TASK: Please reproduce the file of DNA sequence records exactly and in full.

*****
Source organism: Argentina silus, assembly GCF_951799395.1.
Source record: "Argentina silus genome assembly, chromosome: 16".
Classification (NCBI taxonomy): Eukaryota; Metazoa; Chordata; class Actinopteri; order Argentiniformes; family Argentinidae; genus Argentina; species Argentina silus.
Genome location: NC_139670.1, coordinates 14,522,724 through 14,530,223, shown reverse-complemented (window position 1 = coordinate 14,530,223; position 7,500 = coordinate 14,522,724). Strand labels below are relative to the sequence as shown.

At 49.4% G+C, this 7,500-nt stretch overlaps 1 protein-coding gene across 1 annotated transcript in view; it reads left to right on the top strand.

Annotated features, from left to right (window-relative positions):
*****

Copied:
Source organism: Argentina silus, assembly GCF_951799395.1.
Source record: "Argentina silus genome assembly, chromosome: 16".
Classification (NCBI taxonomy): Eukaryota; Metazoa; Chordata; class Actinopteri; order Argentiniformes; family Argentinidae; genus Argentina; species Argentina silus.
Genome location: NC_139670.1, coordinates 14,522,724 through 14,530,223, shown reverse-complemented (window position 1 = coordinate 14,530,223; position 7,500 = coordinate 14,522,724). Strand labels below are relative to the sequence as shown.

At 49.4% G+C, this 7,500-nt stretch overlaps 1 protein-coding gene across 1 annotated transcript in view; it reads left to right on the top strand.

Annotated features, from left to right (window-relative positions):